Student Learning Outcomes

Upon completion of this course, the student will be able to:

  • Demonstrate understanding of California history from its origin to the present day (SLO #1).
  • Apply analytical skills in evaluating the development of California's multicultural history and appraise the contributions of different cultural groups to the state's historical evolution.
  • Demonstrate an understanding of the historian's methods in reconstructing the past using primary and secondary sources (SLO #2).
  • Compare and contrast the experiences of various groups as influenced by race, class, gender, nationality, and ethnicity.
  • Demonstrate an understanding of the influence of synergistic global forces in California history and evaluate their connections to local and international developments (e.g., European settlement, the US conquest, industrialization, commercialization of agriculture, technological change, civil and human rights struggles, environmental movements, ideological clashes over capitalism and state power, the rise of multinational corporations, etc.).
  • Examine the origins of the California constitution, the constitutional revision in 1878, and Progressive Era reforms, especially the nonpartisan ballot, as well as the initiative, referendum, and recall.
  • Assess the role of California's geography on its historical development.

HIST 360 History of African Civilizations

  • Units:3
  • Hours:54 hours LEC
  • Prerequisite:None.
  • Advisory:ENGWR 300
  • Transferable:CSU; UC
  • General Education:AA/AS Area V(b); CSU Area D6; IGETC Area 4F
  • Catalog Date:June 1, 2019

This course is an introductory survey of the history of Africa from earliest times to the present. Major topics will include origins of humanity and society, civilizations of the Nile Valley, the peopling of Sub-Saharan Africa, African societies to 1500 A.D. , precolonial Saharan and Sub-Saharan Africa, colonial Africa and the emergence of modern state in Africa.

Student Learning Outcomes

Upon completion of this course, the student will be able to:

  • SLO #1 Students will demonstrate a basic knowledge of the key events, individuals, and themes that have shaped African Civilizations.
  • Form a hypothesis concerning the profound influence the past has had on the present.
  • Critique civilizations that have been developed by non-literate societies and be able to differentiate between their contributions and those of literate societies.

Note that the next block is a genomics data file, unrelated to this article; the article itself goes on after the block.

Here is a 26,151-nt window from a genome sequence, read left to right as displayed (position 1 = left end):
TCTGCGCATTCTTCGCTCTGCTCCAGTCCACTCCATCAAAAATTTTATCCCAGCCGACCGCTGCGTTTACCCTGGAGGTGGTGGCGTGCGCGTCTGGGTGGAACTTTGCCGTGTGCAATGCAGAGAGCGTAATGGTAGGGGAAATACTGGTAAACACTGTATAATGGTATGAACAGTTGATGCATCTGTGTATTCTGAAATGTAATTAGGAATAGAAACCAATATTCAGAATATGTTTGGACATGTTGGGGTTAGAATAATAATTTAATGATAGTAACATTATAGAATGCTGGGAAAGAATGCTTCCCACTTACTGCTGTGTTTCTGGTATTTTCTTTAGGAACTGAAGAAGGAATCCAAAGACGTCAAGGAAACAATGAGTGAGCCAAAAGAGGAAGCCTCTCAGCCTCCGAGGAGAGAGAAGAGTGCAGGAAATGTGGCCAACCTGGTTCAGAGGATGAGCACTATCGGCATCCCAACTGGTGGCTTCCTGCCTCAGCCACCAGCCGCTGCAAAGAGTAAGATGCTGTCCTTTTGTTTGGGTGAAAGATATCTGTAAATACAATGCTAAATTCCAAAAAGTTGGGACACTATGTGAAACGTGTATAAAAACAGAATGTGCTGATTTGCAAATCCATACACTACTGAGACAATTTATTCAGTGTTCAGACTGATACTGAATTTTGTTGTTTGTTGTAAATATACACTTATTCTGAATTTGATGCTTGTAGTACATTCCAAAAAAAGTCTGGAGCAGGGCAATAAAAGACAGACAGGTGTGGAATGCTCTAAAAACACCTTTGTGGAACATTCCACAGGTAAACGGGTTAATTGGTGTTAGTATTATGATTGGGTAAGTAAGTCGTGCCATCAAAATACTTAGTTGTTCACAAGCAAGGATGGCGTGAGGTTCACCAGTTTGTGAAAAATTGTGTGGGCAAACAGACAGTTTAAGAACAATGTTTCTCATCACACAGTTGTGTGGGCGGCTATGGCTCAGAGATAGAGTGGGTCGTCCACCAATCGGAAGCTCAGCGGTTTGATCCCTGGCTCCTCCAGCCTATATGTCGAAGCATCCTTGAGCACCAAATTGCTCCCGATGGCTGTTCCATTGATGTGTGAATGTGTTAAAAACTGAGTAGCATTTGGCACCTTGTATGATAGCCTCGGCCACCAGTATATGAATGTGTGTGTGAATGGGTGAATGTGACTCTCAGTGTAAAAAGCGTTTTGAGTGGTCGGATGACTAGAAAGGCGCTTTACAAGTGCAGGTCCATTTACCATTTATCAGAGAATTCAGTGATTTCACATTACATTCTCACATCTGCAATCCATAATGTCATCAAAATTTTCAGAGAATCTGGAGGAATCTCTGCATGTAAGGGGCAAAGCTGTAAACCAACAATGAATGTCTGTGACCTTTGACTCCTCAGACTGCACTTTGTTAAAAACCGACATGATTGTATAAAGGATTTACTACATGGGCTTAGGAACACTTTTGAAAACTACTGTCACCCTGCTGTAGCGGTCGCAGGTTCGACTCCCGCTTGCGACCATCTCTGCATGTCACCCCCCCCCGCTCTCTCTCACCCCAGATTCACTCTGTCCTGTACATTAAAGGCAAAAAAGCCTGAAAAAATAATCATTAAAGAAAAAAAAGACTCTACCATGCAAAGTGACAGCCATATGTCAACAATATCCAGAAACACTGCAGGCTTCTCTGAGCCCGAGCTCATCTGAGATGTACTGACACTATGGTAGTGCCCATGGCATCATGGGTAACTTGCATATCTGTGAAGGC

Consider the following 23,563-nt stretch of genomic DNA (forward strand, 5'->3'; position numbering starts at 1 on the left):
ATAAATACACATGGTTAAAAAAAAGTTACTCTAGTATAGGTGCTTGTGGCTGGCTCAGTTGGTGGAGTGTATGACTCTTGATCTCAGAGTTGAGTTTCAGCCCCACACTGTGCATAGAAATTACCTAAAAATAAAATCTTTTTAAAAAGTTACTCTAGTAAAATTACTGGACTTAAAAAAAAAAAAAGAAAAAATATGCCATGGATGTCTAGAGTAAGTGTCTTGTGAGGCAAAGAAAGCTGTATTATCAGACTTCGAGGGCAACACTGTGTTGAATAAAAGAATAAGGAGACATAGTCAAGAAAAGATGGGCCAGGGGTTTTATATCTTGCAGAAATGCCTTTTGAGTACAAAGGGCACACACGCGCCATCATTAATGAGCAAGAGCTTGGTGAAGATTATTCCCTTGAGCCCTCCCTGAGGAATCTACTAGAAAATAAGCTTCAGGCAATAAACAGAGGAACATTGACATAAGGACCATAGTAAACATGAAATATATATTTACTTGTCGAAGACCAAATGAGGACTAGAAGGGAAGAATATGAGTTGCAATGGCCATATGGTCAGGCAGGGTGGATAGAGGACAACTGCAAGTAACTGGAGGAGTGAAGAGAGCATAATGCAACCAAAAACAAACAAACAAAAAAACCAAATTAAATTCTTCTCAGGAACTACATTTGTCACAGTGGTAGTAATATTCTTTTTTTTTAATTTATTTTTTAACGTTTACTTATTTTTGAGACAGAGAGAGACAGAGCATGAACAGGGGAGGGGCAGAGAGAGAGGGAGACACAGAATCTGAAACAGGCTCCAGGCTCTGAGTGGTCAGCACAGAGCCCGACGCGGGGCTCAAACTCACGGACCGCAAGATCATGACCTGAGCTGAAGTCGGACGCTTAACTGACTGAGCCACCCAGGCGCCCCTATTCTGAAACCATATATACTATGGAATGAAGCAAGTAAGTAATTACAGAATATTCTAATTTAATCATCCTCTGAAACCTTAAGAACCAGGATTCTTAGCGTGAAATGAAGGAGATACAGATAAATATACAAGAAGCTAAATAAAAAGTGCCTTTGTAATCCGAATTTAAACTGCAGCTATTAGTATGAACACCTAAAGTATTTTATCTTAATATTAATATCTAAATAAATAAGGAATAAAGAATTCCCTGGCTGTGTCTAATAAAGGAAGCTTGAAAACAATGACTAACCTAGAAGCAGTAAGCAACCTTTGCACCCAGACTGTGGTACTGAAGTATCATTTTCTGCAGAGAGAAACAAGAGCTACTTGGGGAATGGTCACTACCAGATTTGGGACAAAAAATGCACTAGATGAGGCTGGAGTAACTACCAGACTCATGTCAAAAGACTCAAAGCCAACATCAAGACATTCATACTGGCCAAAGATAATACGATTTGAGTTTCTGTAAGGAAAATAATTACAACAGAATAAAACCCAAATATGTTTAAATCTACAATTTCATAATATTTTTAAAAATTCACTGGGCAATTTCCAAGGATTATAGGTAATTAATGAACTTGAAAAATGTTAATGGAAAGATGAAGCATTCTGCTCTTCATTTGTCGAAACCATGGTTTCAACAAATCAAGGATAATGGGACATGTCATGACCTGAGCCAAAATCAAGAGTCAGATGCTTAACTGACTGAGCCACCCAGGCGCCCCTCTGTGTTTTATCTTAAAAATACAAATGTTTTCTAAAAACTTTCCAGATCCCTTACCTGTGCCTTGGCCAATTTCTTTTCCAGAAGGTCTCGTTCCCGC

• Evaluate the meaning and the definitions of history, civilization, culture, and the impact of cultural evolution and cultural diffusion as well as the environment influence on cultural development.
  • demonstrate the integration of the outside contacts on the African Continent and the complex interplay of African history and World history.
  • SLO #2 Students will demonstrate the mastery of higher level analytical skills:
  • Investigate the reality of the contributions of African Societies to global history and world civilizations
  • demonstrate critical thinking, particularly in the area of cause and effect and the analysis of trends in history.

HIST 364 Asian Civilization

  • Units:3
  • Hours:54 hours LEC
  • Prerequisite:None.
  • Advisory:ENGWR 300
  • Transferable:CSU; UC
  • General Education:AA/AS Area V(b); AA/AS Area I; CSU Area C2; CSU Area D6; IGETC Area 3B; IGETC Area 4F
  • Catalog Date:June 1, 2019

This is a survey of Asian History from the birth of civilization to 1600 C.E. With particular emphasis on East Asia, the course will evaluate the political, economical, social, and cultural developments of China, Japan, and Korea. Additional topics will include the effects of foreign interactions with peoples from India, the Middle East, and Europe.

Student Learning Outcomes

Upon completion of this course, the student will be able to:

  • demonstrate an understanding of East Asian civilizations from the birth of such civilizations to the 17th century C.E. (SLO #1).
  • evaluate and assess Chinese, Japanese, Korean, and other East Asian civilizations through the use of critical thinking skills.
  • differentiate the diverse political and economical structures of each group covered in the course.
  • compare and contrast the common and diverse cultures of East Asian peoples.
  • utilize analytical skills in evaluating the effects of foreign ideas and religions on East Asian peoples.
  • survey and incorporate the geography discussed in the class.
  • demonstrate an understanding of the historians' methods in reconstructing the past using primary and secondary sources (SLO #2).
  • analyze and describe selected topics from both lectures and required readings.
  • research and prepare written work based on extensive research of secondary source materials.

HIST 365 Asian Civilization

  • Units:3
  • Hours:54 hours LEC